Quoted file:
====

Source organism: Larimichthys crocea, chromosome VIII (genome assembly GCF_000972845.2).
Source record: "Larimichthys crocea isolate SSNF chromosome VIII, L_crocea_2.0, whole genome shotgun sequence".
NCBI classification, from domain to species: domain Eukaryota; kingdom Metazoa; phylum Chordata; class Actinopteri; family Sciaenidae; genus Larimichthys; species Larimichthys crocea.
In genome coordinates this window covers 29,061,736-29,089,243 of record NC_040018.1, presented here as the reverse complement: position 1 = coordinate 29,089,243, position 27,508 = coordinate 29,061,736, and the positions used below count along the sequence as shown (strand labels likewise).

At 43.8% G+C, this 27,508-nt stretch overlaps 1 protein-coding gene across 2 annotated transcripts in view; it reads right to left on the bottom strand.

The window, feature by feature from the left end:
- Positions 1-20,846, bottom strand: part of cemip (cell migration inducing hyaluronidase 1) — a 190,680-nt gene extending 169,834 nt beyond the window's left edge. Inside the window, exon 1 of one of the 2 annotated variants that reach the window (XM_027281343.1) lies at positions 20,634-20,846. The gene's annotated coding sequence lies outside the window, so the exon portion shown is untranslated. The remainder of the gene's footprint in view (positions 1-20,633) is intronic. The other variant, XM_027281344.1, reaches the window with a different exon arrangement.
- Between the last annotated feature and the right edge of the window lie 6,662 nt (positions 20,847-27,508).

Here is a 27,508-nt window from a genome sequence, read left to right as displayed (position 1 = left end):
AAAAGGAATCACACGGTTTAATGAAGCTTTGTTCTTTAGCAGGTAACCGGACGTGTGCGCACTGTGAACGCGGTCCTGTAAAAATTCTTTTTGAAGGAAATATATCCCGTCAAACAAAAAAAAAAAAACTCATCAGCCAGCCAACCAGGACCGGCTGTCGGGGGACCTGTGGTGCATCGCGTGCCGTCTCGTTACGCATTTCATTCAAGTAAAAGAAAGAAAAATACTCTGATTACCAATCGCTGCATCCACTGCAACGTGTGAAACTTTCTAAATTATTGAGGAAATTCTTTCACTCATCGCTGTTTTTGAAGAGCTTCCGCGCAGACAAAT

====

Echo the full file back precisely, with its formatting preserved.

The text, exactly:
Source organism: Larimichthys crocea, chromosome VIII (genome assembly GCF_000972845.2).
Source record: "Larimichthys crocea isolate SSNF chromosome VIII, L_crocea_2.0, whole genome shotgun sequence".
NCBI classification, from domain to species: domain Eukaryota; kingdom Metazoa; phylum Chordata; class Actinopteri; family Sciaenidae; genus Larimichthys; species Larimichthys crocea.
In genome coordinates this window covers 29,061,736-29,089,243 of record NC_040018.1, presented here as the reverse complement: position 1 = coordinate 29,089,243, position 27,508 = coordinate 29,061,736, and the positions used below count along the sequence as shown (strand labels likewise).

At 43.8% G+C, this 27,508-nt stretch overlaps 1 protein-coding gene across 2 annotated transcripts in view; it reads right to left on the bottom strand.

The window, feature by feature from the left end:
- Positions 1-20,846, bottom strand: part of cemip (cell migration inducing hyaluronidase 1) — a 190,680-nt gene extending 169,834 nt beyond the window's left edge. Inside the window, exon 1 of one of the 2 annotated variants that reach the window (XM_027281343.1) lies at positions 20,634-20,846. The gene's annotated coding sequence lies outside the window, so the exon portion shown is untranslated. The remainder of the gene's footprint in view (positions 1-20,633) is intronic. The other variant, XM_027281344.1, reaches the window with a different exon arrangement.
- Between the last annotated feature and the right edge of the window lie 6,662 nt (positions 20,847-27,508).

Here is a 27,508-nt window from a genome sequence, read left to right as displayed (position 1 = left end):
AAAAGGAATCACACGGTTTAATGAAGCTTTGTTCTTTAGCAGGTAACCGGACGTGTGCGCACTGTGAACGCGGTCCTGTAAAAATTCTTTTTGAAGGAAATATATCCCGTCAAACAAAAAAAAAAAAACTCATCAGCCAGCCAACCAGGACCGGCTGTCGGGGGACCTGTGGTGCATCGCGTGCCGTCTCGTTACGCATTTCATTCAAGTAAAAGAAAGAAAAATACTCTGATTACCAATCGCTGCATCCACTGCAACGTGTGAAACTTTCTAAATTATTGAGGAAATTCTTTCACTCATCGCTGTTTTTGAAGAGCTTCCGCGCAGACAAAT